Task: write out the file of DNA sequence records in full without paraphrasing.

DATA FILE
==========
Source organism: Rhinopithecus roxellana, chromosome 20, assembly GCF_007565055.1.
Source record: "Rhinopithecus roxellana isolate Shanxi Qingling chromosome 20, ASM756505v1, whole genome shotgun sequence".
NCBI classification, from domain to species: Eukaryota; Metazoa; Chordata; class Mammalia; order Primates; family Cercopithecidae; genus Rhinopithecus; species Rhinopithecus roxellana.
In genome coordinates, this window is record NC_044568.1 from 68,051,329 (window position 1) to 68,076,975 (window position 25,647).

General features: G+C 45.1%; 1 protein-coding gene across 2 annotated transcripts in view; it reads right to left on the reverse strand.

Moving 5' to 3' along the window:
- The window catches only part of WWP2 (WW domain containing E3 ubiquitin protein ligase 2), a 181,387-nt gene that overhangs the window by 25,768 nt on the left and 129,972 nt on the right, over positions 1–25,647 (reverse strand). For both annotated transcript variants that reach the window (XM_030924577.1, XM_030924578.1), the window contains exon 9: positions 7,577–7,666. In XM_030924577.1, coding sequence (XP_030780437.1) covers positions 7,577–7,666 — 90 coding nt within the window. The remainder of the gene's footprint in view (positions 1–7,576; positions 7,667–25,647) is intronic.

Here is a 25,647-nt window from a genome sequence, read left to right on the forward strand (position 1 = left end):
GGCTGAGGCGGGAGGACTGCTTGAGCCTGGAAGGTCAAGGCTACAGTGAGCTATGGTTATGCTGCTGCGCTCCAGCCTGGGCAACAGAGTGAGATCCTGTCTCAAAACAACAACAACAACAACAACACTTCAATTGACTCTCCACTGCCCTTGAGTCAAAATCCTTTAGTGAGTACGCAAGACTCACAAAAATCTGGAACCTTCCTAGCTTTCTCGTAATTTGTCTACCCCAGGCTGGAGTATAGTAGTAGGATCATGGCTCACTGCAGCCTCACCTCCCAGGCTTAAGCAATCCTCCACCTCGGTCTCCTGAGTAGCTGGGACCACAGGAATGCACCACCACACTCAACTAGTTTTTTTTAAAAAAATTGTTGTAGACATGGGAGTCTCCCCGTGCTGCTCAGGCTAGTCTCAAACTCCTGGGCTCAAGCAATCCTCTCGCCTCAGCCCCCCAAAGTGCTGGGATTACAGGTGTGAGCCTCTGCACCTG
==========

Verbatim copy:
Source organism: Rhinopithecus roxellana, chromosome 20, assembly GCF_007565055.1.
Source record: "Rhinopithecus roxellana isolate Shanxi Qingling chromosome 20, ASM756505v1, whole genome shotgun sequence".
NCBI classification, from domain to species: Eukaryota; Metazoa; Chordata; class Mammalia; order Primates; family Cercopithecidae; genus Rhinopithecus; species Rhinopithecus roxellana.
In genome coordinates, this window is record NC_044568.1 from 68,051,329 (window position 1) to 68,076,975 (window position 25,647).

General features: G+C 45.1%; 1 protein-coding gene across 2 annotated transcripts in view; it reads right to left on the reverse strand.

Moving 5' to 3' along the window:
- The window catches only part of WWP2 (WW domain containing E3 ubiquitin protein ligase 2), a 181,387-nt gene that overhangs the window by 25,768 nt on the left and 129,972 nt on the right, over positions 1–25,647 (reverse strand). For both annotated transcript variants that reach the window (XM_030924577.1, XM_030924578.1), the window contains exon 9: positions 7,577–7,666. In XM_030924577.1, coding sequence (XP_030780437.1) covers positions 7,577–7,666 — 90 coding nt within the window. The remainder of the gene's footprint in view (positions 1–7,576; positions 7,667–25,647) is intronic.

Here is a 25,647-nt window from a genome sequence, read left to right on the forward strand (position 1 = left end):
GGCTGAGGCGGGAGGACTGCTTGAGCCTGGAAGGTCAAGGCTACAGTGAGCTATGGTTATGCTGCTGCGCTCCAGCCTGGGCAACAGAGTGAGATCCTGTCTCAAAACAACAACAACAACAACAACACTTCAATTGACTCTCCACTGCCCTTGAGTCAAAATCCTTTAGTGAGTACGCAAGACTCACAAAAATCTGGAACCTTCCTAGCTTTCTCGTAATTTGTCTACCCCAGGCTGGAGTATAGTAGTAGGATCATGGCTCACTGCAGCCTCACCTCCCAGGCTTAAGCAATCCTCCACCTCGGTCTCCTGAGTAGCTGGGACCACAGGAATGCACCACCACACTCAACTAGTTTTTTTTAAAAAAATTGTTGTAGACATGGGAGTCTCCCCGTGCTGCTCAGGCTAGTCTCAAACTCCTGGGCTCAAGCAATCCTCTCGCCTCAGCCCCCCAAAGTGCTGGGATTACAGGTGTGAGCCTCTGCACCTG